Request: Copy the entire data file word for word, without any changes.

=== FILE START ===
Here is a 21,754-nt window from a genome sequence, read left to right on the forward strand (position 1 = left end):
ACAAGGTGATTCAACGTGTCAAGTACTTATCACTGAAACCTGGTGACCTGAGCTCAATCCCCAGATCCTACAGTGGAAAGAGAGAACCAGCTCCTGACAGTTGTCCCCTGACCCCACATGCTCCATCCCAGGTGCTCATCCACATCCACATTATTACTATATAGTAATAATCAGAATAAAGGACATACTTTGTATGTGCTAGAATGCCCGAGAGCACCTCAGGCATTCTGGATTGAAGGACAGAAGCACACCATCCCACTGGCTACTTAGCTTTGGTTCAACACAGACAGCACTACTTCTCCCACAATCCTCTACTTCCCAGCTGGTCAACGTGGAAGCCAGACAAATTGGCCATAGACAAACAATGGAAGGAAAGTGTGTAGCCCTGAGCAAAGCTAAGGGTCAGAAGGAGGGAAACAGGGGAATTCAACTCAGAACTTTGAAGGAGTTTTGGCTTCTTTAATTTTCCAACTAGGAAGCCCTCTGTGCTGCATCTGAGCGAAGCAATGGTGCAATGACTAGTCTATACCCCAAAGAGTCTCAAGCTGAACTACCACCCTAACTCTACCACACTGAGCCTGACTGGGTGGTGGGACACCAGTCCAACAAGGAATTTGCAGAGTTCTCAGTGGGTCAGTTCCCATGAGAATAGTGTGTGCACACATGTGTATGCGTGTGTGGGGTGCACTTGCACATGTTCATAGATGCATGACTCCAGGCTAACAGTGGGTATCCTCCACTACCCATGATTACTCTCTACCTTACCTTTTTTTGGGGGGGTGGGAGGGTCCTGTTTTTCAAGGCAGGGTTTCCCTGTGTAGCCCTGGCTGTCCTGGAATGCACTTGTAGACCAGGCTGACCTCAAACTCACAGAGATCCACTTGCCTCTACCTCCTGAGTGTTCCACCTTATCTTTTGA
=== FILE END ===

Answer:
Here is a 21,754-nt window from a genome sequence, read left to right on the forward strand (position 1 = left end):
ACAAGGTGATTCAACGTGTCAAGTACTTATCACTGAAACCTGGTGACCTGAGCTCAATCCCCAGATCCTACAGTGGAAAGAGAGAACCAGCTCCTGACAGTTGTCCCCTGACCCCACATGCTCCATCCCAGGTGCTCATCCACATCCACATTATTACTATATAGTAATAATCAGAATAAAGGACATACTTTGTATGTGCTAGAATGCCCGAGAGCACCTCAGGCATTCTGGATTGAAGGACAGAAGCACACCATCCCACTGGCTACTTAGCTTTGGTTCAACACAGACAGCACTACTTCTCCCACAATCCTCTACTTCCCAGCTGGTCAACGTGGAAGCCAGACAAATTGGCCATAGACAAACAATGGAAGGAAAGTGTGTAGCCCTGAGCAAAGCTAAGGGTCAGAAGGAGGGAAACAGGGGAATTCAACTCAGAACTTTGAAGGAGTTTTGGCTTCTTTAATTTTCCAACTAGGAAGCCCTCTGTGCTGCATCTGAGCGAAGCAATGGTGCAATGACTAGTCTATACCCCAAAGAGTCTCAAGCTGAACTACCACCCTAACTCTACCACACTGAGCCTGACTGGGTGGTGGGACACCAGTCCAACAAGGAATTTGCAGAGTTCTCAGTGGGTCAGTTCCCATGAGAATAGTGTGTGCACACATGTGTATGCGTGTGTGGGGTGCACTTGCACATGTTCATAGATGCATGACTCCAGGCTAACAGTGGGTATCCTCCACTACCCATGATTACTCTCTACCTTACCTTTTTTTGGGGGGGTGGGAGGGTCCTGTTTTTCAAGGCAGGGTTTCCCTGTGTAGCCCTGGCTGTCCTGGAATGCACTTGTAGACCAGGCTGACCTCAAACTCACAGAGATCCACTTGCCTCTACCTCCTGAGTGTTCCACCTTATCTTTTGA